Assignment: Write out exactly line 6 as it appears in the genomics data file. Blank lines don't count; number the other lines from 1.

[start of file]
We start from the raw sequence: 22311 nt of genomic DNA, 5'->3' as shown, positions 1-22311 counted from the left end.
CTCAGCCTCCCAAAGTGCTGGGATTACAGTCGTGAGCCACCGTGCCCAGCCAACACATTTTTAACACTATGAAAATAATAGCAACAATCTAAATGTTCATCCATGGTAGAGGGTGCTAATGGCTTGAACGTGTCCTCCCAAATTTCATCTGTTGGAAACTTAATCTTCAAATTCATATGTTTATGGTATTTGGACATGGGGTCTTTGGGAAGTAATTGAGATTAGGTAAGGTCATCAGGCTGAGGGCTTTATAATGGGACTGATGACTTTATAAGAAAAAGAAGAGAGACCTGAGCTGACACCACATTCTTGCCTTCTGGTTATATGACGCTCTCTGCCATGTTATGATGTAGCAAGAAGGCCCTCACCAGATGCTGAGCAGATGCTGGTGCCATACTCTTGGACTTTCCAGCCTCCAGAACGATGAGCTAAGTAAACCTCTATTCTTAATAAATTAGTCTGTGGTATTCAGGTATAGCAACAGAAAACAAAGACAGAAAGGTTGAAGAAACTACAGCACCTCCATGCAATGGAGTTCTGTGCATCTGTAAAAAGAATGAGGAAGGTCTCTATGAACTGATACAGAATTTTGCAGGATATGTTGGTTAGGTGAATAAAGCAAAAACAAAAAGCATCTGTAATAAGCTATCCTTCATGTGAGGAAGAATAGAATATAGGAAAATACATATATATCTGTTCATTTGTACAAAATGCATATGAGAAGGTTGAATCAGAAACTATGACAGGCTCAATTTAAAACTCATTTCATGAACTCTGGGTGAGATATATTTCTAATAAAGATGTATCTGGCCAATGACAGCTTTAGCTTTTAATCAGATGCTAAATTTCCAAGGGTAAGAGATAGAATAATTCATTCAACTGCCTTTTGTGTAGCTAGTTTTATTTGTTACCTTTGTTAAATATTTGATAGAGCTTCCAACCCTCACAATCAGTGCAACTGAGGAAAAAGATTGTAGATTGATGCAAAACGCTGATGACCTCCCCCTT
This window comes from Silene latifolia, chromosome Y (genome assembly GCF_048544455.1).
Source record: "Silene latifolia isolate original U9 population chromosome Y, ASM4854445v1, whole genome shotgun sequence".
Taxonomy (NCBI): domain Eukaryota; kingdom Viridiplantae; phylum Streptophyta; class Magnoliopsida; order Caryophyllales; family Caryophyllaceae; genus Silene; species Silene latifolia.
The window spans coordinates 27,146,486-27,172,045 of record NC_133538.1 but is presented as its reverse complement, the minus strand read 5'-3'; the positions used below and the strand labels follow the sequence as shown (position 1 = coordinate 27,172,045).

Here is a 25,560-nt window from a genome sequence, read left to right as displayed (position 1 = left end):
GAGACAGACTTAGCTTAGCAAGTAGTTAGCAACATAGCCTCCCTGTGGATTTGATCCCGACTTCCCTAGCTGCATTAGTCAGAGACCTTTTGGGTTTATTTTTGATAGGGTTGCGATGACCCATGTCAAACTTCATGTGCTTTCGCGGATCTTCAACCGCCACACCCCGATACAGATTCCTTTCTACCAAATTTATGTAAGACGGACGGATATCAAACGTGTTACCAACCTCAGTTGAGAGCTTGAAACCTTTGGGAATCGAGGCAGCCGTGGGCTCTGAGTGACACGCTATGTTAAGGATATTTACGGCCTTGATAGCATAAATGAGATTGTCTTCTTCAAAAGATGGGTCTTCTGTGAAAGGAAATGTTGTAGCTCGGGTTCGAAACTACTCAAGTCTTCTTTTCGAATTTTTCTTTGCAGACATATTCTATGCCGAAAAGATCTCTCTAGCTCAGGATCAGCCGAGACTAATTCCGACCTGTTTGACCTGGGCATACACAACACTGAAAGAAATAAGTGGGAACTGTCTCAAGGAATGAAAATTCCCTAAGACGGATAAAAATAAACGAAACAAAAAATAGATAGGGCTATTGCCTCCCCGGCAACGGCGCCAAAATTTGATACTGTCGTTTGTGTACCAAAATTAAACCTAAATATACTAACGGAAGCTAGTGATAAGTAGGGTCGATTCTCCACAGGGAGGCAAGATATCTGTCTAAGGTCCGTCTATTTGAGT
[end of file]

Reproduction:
The window spans coordinates 27,146,486-27,172,045 of record NC_133538.1 but is presented as its reverse complement, the minus strand read 5'-3'; the positions used below and the strand labels follow the sequence as shown (position 1 = coordinate 27,172,045).